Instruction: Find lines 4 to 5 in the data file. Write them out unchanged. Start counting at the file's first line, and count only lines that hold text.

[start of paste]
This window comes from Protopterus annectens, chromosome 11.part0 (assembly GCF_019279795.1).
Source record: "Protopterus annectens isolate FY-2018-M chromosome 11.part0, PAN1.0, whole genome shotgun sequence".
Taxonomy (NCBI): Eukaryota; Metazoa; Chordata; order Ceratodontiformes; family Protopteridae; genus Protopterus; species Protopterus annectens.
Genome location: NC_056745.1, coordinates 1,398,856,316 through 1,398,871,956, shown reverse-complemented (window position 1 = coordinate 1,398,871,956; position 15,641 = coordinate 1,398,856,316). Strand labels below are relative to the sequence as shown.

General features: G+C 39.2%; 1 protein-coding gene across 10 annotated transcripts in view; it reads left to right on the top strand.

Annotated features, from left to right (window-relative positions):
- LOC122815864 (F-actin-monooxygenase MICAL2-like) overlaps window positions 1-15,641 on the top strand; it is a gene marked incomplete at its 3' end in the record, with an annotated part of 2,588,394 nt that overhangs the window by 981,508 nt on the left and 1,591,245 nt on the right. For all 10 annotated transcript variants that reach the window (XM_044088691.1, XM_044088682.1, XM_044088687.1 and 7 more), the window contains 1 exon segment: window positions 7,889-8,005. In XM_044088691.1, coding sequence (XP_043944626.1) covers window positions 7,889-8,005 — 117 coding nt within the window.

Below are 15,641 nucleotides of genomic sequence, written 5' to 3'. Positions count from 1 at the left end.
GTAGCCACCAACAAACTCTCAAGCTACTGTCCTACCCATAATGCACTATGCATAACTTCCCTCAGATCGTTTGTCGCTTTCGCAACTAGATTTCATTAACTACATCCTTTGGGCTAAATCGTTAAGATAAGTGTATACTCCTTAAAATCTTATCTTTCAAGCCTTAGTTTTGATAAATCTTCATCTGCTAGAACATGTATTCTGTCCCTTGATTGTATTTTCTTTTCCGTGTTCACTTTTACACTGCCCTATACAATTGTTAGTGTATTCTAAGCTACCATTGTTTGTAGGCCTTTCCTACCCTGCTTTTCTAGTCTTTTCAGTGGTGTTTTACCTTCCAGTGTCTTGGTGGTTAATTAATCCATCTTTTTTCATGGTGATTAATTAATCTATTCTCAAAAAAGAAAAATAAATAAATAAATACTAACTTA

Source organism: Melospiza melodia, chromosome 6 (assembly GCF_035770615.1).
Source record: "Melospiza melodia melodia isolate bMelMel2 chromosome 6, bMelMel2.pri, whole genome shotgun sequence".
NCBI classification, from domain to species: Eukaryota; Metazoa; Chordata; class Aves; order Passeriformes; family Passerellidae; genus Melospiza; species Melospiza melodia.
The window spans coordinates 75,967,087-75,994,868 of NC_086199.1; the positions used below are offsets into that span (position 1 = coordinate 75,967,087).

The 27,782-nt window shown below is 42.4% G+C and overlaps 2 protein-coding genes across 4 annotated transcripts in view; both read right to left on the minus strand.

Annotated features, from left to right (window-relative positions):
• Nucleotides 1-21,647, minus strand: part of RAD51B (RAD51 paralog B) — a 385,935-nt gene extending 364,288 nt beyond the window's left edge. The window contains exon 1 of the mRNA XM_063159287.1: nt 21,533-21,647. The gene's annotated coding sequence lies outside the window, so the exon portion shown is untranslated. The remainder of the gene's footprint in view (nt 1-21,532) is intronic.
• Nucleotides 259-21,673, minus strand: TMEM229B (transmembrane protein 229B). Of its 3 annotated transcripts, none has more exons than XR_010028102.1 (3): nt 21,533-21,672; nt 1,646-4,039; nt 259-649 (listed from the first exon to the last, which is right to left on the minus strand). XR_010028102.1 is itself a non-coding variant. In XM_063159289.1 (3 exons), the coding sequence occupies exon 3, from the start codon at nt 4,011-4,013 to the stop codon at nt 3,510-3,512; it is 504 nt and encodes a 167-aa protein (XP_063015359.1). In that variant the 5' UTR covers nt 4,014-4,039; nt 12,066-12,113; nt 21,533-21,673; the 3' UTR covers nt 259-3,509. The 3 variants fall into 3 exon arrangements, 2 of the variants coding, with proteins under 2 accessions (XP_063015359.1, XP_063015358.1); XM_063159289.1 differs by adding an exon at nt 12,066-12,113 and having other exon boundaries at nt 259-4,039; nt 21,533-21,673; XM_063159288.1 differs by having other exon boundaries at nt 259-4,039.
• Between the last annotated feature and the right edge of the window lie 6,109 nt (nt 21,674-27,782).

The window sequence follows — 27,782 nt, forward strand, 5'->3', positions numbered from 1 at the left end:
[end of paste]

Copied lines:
Genome location: NC_056745.1, coordinates 1,398,856,316 through 1,398,871,956, shown reverse-complemented (window position 1 = coordinate 1,398,871,956; position 15,641 = coordinate 1,398,856,316). Strand labels below are relative to the sequence as shown.

General features: G+C 39.2%; 1 protein-coding gene across 10 annotated transcripts in view; it reads left to right on the top strand.